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The Validity of the Anthropocene

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Assignment #2: The Validity of the Anthropocene

By: Juan Carlo Basa

Student ID: 1001316239

Geologists have divided time into large segments, which defines the shifts in Earth’s status. Changes in the global conditions suggest that mankind is in a new geological epoch, informally named the Anthropocene. The concept of the Anthropocene, introduced about a decade ago, was to illustrate the perceptible shift in the link between human civilization and the natural environment. It suggests that humans are a global force behind the severe and negative changes to the environment, some of which have left a mark on the geological time scale. The impacts of modern human activity suggest that one should refer to new human-dominated era as the new epoch.

        Human activity on the geological time scale has been recent, yet significant on a global scale. The Anthropocene commenced around the early 1800s, the period when advances in agriculture, production, and technology enabled civilizations to flourish, notably, advances in the manufacturing process. Since the Industrial Revolution, there was a visible increase of carbon dioxide in the atmosphere mainly due to the accelerating usage on fossil fuels. Before, the exploitation of fuel resources was restricted to mainly wood. The transition resulted in noticeable air contaminations and caused environmental degradation to intensify. Perhaps the most prominent evidence of change is detectable through climate change. Though industrial activities, such as metal production, was common before the 1800s, its impacts where not noticeable.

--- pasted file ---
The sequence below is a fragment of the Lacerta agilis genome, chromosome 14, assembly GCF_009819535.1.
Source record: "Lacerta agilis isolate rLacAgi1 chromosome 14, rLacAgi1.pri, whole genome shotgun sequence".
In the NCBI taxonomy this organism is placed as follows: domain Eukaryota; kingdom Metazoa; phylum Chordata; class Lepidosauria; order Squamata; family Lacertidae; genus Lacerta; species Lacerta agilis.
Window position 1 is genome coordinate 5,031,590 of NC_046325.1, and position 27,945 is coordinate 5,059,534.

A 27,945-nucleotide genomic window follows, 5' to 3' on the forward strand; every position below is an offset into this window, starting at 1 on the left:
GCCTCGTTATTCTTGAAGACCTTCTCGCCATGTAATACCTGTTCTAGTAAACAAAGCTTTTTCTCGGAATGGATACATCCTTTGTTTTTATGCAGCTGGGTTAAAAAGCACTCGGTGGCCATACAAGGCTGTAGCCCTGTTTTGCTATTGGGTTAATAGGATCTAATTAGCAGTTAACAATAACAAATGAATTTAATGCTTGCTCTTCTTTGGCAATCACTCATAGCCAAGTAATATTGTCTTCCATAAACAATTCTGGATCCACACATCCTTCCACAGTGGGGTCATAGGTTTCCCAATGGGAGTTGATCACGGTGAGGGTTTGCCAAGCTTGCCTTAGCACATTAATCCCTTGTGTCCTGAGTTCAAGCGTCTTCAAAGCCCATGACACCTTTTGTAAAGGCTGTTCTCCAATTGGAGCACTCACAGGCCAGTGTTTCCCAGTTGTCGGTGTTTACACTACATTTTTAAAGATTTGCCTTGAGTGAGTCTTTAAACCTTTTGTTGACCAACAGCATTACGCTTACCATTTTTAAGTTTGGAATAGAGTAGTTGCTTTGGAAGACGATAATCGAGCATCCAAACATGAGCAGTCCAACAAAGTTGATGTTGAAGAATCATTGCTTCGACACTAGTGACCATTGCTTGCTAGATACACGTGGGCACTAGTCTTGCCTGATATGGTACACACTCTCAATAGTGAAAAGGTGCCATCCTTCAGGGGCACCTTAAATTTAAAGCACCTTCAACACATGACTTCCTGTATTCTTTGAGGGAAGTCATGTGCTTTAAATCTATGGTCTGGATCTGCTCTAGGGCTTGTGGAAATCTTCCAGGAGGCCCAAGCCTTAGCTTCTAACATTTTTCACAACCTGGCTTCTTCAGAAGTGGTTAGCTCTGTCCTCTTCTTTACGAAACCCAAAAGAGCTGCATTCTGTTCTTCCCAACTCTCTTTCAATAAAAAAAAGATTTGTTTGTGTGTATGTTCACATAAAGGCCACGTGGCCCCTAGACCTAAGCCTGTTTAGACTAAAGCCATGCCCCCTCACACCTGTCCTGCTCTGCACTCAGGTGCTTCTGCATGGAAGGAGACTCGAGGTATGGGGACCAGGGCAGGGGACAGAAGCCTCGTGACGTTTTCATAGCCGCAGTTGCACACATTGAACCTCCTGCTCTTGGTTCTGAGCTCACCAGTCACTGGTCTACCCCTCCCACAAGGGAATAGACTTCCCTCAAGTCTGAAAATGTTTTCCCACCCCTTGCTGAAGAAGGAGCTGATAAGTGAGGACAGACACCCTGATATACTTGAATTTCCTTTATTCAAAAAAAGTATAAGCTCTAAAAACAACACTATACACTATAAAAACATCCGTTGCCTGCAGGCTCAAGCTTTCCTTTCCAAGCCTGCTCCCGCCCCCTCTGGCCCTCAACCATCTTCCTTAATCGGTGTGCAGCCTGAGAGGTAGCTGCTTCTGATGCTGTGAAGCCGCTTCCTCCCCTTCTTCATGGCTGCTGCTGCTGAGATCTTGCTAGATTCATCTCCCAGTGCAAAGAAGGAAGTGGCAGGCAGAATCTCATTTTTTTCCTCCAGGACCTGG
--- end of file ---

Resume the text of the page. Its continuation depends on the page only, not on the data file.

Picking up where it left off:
Another reason that suggests the validity of the Anthropocene is through the extinction of animal species. Over the past centuries, there has been a loss in biodiversity associated with the irresponsible and exploitative treatment of animals. From the destruction of animal habitats to the spread of invasive species, humans have inadvertently accelerated the rate at which species go extinct. For instance, invasive species, such as zebra mussels, joins a new ecosystem by latching itself under ships. When introduced, it reproduces exponentially and drives out native species by competing for food.

        Furthermore, ever since the human population has reached the billion marks, global population growth rates have increased steeply along with resource consumption. The demand for resources has been greater than ever, especially for western nations. Time is a limited factor, and the constant demand for resources tends overwhelm the rate at which they are replenished. As a result, humans have inadvertently accelerated some of the natural processes. Flooding, for example, occurs naturally, but has become more frequent due to over logging for lumber. Events such as these may cause an increase in soil erosion and changes in the land structure. In contrast with the hunter-gatherer lifestyle in the Holocene, the past epoch, the accumulation of environment depletion was not visible.



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